Spurred by a new two-year study showing disappointingly low rates of voter registration among Asian and Pacific Americans, a coalition of 40 groups headed by City Councilman Michael Woo is launching a drive to register thousands of Asian newcomers in the next year.
Leaders of the countywide drive said they hope to improve voter participation throughout the growing Asian community, where, for example, only 4% of Vietnamese over the age of 18 are registered.
The drive--which is nonpartisan and seeks to bring together government agencies, churches and community groups--could add as many as 25,000 Asian and Pacific Americans to county voter rolls by early next year, organizers said.
"It will provide us with an opportunity to tell these newcomers that government can have a positive impact on their lives, that their vote may make the difference in better education for their children, more senior citizen centers for the Asian community and eventually electing more Asians to public office," Woo said.
The yearlong drive sponsored by the Asian Pacific American Voters group, a coalition of 40 community organizations, will begin this month using dozens of volunteers. It will be funded by $10,000 to be raised in the Asian community.
Coalition leaders said the drive grew out of the belief that Asians as a whole and particularly those who have immigrated to Los Angeles County in growing numbers since 1975 represent a potentially significant voter force but largely have been ignored by the two major political parties.
"We're a small but growing force," said Stewart Kwoh, director of the Asian Pacific American Legal Center, who is organizing the drive. "If our efforts are successful, Asian and Pacific Americans could easily be the swing vote in a number of elections."
Nearly 500,000 Asian and Pacific Americans resided in the county in 1980, about 6% of the population, and many researchers believe that their numbers will double by 1990. More than half of the immigrants naturalized as U.S. citizens last year in Los Angeles County were Asian, Kwoh said.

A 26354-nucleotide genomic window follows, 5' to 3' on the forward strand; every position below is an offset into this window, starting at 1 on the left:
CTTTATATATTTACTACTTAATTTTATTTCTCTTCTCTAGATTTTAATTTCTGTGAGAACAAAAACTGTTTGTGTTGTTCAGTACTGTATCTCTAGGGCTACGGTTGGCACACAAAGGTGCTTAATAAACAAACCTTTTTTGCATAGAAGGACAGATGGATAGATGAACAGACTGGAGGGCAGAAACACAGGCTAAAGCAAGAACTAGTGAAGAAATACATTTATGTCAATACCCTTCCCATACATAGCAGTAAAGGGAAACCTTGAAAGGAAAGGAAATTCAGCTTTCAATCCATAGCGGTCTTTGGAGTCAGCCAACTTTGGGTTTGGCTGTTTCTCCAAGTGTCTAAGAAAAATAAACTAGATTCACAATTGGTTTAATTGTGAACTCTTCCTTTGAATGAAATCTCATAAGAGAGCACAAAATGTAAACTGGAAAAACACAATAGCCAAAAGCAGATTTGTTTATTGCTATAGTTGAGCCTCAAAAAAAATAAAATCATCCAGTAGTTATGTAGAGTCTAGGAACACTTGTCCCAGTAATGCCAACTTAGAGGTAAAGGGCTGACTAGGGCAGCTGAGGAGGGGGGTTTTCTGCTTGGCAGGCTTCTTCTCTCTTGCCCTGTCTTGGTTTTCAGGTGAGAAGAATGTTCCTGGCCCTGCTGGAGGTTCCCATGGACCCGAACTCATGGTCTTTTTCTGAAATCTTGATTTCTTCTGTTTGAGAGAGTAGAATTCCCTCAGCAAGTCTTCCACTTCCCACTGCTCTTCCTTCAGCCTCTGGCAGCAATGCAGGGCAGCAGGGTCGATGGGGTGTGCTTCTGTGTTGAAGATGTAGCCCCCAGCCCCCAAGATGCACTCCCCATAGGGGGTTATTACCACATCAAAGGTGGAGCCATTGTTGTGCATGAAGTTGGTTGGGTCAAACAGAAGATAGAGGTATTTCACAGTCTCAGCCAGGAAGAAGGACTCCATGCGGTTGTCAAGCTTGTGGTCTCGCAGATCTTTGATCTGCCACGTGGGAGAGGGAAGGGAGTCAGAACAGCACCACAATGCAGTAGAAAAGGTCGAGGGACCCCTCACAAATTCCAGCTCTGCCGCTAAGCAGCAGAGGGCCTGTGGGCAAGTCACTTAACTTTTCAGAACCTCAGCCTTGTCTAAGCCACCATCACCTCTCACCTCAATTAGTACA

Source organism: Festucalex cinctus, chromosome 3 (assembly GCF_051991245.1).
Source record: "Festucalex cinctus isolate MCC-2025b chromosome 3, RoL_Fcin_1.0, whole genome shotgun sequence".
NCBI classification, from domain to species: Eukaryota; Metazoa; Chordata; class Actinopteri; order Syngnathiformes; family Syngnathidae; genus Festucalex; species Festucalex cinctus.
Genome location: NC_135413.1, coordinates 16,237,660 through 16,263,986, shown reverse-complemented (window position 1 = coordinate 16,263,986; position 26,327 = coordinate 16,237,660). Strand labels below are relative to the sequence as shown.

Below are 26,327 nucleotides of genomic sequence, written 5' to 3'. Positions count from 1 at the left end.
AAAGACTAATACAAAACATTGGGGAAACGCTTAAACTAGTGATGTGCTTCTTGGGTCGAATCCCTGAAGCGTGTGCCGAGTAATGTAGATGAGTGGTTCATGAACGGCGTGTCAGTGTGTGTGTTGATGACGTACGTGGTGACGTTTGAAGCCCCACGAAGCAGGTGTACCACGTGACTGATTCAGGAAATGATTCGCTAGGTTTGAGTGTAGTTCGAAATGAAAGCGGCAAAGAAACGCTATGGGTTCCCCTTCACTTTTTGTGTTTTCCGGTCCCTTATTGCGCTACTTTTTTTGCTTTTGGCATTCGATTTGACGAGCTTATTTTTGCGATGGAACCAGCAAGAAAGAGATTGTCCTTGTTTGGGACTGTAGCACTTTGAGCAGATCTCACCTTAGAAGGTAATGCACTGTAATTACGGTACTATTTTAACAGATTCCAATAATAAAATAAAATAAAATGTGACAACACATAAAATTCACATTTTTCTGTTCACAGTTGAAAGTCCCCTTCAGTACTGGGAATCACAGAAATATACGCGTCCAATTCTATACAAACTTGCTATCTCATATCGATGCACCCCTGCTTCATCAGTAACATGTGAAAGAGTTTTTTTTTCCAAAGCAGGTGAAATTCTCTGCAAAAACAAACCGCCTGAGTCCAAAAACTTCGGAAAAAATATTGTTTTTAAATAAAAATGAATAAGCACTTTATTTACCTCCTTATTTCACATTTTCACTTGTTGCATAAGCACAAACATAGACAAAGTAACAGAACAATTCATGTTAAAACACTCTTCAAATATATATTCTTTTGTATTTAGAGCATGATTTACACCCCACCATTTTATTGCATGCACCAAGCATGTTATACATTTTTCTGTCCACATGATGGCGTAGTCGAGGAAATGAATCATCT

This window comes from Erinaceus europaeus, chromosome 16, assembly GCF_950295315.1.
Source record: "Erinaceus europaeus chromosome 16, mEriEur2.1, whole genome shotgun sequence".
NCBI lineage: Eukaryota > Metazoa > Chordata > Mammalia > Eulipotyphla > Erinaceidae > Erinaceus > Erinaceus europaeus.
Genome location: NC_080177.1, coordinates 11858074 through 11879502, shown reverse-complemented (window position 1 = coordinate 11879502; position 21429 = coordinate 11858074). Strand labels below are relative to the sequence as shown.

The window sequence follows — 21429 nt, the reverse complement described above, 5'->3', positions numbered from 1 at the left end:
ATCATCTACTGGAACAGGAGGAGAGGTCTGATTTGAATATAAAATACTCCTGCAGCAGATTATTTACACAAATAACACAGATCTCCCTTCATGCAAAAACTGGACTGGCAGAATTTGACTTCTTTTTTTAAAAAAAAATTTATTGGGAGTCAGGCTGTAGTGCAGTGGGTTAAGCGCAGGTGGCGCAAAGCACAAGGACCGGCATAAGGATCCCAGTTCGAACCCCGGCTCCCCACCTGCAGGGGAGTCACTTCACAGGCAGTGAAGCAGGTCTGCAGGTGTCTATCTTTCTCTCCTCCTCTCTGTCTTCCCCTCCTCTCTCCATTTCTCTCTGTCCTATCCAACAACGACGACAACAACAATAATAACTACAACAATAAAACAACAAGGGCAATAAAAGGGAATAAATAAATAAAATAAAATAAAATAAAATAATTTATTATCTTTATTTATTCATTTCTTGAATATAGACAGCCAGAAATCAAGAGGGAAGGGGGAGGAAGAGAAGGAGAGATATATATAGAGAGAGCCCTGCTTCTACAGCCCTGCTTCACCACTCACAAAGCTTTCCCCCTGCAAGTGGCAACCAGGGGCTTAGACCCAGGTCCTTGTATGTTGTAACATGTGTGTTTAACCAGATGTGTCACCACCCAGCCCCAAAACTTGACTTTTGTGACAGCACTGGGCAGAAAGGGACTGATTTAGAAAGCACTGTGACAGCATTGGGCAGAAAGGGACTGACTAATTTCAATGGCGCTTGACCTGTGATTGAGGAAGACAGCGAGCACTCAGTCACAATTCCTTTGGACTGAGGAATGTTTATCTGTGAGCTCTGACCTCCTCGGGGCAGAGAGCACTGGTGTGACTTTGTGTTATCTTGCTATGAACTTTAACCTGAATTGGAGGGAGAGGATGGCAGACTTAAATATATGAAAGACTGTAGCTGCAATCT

But the Asian influx that began 10 years ago has not translated into a growing Asian electorate, according to a detailed study to be formally released this week by the UCLA Graduate School of Education. The study examined county voter registration rolls for the June, 1984, primary, unlike previous surveys that relied primarily on telephone surveys.
The study found that the rate of voter registration in all Asian subgroups fell substantially below 60%, the overall rate of registration in Los Angeles County. Japanese-Americans had the highest voter registration rate among Asian subgroups with 43% of those over 18 registered. This was followed by Chinese-Americans with a rate of 35.5%; Samoans, 28.5%; Filipinos, 27%; Indians, 16.7%; Koreans, 13%, and Vietnamese, 4.1%.
Suburban Areas Surveyed
The study surveyed registration rolls for 20 suburban cities as well as the so-called "Asian corridor" of Highland Park, Mt. Washington, Chinatown, Temple, Silver Lake, Los Feliz, East Hollywood and Koreatown.
Don T. Nakanishi, the UCLA professor of education who authored the study, said large numbers of Asians who have immigrated since 1975 have either failed to become citizens or, having been naturalized, do not feel compelled to register to vote.
"Many of these recent immigrants have come from countries where the government is viewed with great suspicion," he said. "Local agencies have done a good job teaching them English and skills to survive but have done little to socialize them politically."
The study also suggests that Asian and Pacific Americans do not represent a solid bloc of voters for either major political party. A significant proportion, about 15%, are registered as independent while 52% are registered as Democrats and 31% as Republicans. Further contributing to a lack of political unity are the differences in party affiliation among the particular subgroups, the study concluded.
Filipinos in Democratic Camp
Filipinos, for example, have the strongest affiliation with the Democratic Party. And there was a plurality of Republicans among Chinese-American voters in half of the cities studied.
"The extent of independent voters was really surprising," Kwoh said. "Neither party has really inspired or reached out to the Asian and Pacific American community."
Kwoh said the participation of churches and government agencies, such as the U.S. Immigration and Naturalization Service, will determine the success of the campaign. He said the group will ask the INS to help reach thousands of potential voters by passing out voter registration forms at citizenship ceremonies.